According to the unpublished findings of a study conducted by the Foundation for Reproductive Health Services India in early 2020, only 3% pharmacies among the five states analysed (Chennai, Coimbatore, Madurai, Tiruchirappalli, and Tiruppur) stocked Emergency Contraceptive Pills (ECPs).
Why is this surprising? Because in Tamil Nadu, the sale of over-the-counter contraceptives is completely legal – it has posed an informal ban on them.
Why are ECPs contentious in the state?
Emergency contraceptive pills (ECPs) were introduced as over-the-counter items a decade ago. Tamil Nadu, however, has had an ambivalent relationship with ECPs – pharmacies in the state, over time, reduced the number of pills they stocked, and in 2016, the pills disappeared from pharmacies completely. Tamil Nadu had posed an informal shadow ban on ECPs.
In 2019, the Tamil Nadu Drugs Control Administration clarified in an interview with The Hindu that there is no ban or restriction on the sale of emergency contraceptives. A senior official had said that the advisory was issued for abortion pills. Levonorgestrel, a component covered under Schedule ‘K’ of the Drugs and Cosmetics Rules 1945 and the main component of the iPill, is exempted from sale licenses.
Why is there a problem with stocking the drug? Legal regulatory issue, according to the Tamil Nadu government. 90% of pharmacies that did not stock ECPs reported that ECPs have been banned.
Women are more at risk of unwanted pregnancies and abortions.
Tamil Nadu has a unique situation when it comes to contraceptive measures – the study found that only 0.2% of women relied on the pill as a contraceptive method, and the state is mostly dependent on female sterilization for contraception.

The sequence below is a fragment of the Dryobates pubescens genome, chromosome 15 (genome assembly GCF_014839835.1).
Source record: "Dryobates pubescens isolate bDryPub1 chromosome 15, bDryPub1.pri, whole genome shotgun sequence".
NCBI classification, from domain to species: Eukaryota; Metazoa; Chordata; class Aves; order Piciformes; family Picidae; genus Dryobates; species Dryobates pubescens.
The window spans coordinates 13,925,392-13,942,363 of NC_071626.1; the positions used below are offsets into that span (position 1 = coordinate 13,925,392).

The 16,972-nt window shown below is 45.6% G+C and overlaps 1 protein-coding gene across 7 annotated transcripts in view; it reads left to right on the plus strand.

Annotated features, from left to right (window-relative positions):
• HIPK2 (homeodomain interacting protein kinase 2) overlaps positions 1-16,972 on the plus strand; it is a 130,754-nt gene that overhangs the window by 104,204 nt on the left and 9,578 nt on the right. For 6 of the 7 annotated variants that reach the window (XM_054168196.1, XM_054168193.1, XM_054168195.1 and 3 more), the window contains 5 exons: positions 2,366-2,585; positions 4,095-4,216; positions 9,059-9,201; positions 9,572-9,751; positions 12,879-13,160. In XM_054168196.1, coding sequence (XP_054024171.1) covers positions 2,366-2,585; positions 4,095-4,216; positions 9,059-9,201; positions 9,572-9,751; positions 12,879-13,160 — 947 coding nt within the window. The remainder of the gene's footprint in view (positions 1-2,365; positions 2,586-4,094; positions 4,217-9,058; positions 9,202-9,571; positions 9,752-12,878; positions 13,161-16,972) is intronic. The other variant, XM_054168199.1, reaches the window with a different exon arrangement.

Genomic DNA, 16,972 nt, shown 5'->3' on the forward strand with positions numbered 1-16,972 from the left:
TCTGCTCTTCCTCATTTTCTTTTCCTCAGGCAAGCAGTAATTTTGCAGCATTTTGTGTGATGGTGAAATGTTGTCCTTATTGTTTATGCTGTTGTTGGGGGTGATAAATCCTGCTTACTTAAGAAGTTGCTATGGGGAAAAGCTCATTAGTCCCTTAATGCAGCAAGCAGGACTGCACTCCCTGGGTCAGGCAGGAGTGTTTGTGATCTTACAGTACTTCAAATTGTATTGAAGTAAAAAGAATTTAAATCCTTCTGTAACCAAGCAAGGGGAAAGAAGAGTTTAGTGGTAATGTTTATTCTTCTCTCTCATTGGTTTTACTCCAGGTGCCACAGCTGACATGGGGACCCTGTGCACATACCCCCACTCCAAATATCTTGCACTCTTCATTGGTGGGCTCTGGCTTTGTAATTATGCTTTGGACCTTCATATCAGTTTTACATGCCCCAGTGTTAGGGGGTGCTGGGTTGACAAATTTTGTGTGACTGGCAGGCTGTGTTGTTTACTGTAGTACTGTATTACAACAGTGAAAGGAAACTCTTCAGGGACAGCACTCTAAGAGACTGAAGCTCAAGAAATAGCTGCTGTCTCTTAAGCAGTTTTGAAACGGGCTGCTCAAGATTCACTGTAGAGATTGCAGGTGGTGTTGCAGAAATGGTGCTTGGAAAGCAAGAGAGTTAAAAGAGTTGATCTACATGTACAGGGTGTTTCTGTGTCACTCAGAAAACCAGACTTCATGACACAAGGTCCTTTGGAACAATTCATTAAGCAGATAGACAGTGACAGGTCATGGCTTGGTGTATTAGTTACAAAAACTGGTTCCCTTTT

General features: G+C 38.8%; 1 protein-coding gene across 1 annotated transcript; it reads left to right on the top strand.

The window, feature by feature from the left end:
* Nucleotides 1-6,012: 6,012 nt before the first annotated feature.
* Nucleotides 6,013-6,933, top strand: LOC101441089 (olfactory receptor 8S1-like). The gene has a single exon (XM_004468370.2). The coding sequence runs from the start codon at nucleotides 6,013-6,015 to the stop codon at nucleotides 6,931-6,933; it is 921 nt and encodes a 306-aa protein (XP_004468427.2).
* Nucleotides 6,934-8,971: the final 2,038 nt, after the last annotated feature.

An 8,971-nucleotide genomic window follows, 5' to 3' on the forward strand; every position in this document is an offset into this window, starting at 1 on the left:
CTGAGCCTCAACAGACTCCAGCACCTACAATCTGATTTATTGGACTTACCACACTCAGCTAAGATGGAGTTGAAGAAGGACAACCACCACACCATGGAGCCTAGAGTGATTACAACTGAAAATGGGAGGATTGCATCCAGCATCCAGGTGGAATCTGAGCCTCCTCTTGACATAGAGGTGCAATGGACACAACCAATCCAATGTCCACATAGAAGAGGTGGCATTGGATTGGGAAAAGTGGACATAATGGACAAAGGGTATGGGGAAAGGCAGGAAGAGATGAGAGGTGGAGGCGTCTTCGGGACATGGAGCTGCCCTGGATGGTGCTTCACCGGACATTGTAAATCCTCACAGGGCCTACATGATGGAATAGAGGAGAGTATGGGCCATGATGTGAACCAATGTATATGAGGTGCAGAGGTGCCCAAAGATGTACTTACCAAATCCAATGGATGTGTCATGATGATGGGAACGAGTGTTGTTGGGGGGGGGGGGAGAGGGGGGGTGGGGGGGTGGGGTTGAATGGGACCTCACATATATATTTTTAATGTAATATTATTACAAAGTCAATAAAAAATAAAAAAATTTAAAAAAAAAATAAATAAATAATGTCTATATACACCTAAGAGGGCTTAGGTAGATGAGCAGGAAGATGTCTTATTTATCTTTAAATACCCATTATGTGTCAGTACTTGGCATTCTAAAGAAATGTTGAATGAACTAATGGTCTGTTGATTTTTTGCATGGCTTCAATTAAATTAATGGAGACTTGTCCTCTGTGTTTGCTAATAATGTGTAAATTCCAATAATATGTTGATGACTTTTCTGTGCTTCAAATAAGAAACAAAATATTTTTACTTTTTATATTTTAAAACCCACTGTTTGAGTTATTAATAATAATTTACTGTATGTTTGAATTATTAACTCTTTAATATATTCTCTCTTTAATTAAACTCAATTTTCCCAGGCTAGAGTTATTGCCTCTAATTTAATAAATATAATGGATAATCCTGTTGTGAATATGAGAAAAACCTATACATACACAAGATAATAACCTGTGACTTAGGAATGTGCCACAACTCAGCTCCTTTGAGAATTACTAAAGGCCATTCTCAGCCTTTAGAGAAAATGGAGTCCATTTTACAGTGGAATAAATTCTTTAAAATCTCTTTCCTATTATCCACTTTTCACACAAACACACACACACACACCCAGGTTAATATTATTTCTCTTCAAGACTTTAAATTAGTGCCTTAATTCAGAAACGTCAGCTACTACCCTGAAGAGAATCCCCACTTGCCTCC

Owing to the lockdown, over 5 lakh women could not access their preferred method of contraception, and this problem is likely to be prolonged because family planning services are not going to be easily accessible. This is where ECPs would come in handy – the lack of access to them will likely cause 1,24,086 unwanted pregnancies, 35,489 live births, and 75,446 increased abortions. It will also likely end in close to 90 maternal deaths.
Facing a surge of patients during the lockdown, gynaecologists have been prescribing high dose progesterone pills to prevent unwanted pregnancies, because prescribing an ECP would lead nowhere since they aren’t available. But even then, not everyone has access to doctors or pills.
The pandemic has caused physical, mental, social, and economic devastation among women, and it’s imperative for the government to make better decisions on women’s sexual and reproductive health.
You’re invited! Join the Kool Kanya women-only career Community where you can network, ask questions, share your opinions, collaborate on projects, and discover new opportunities. Join now.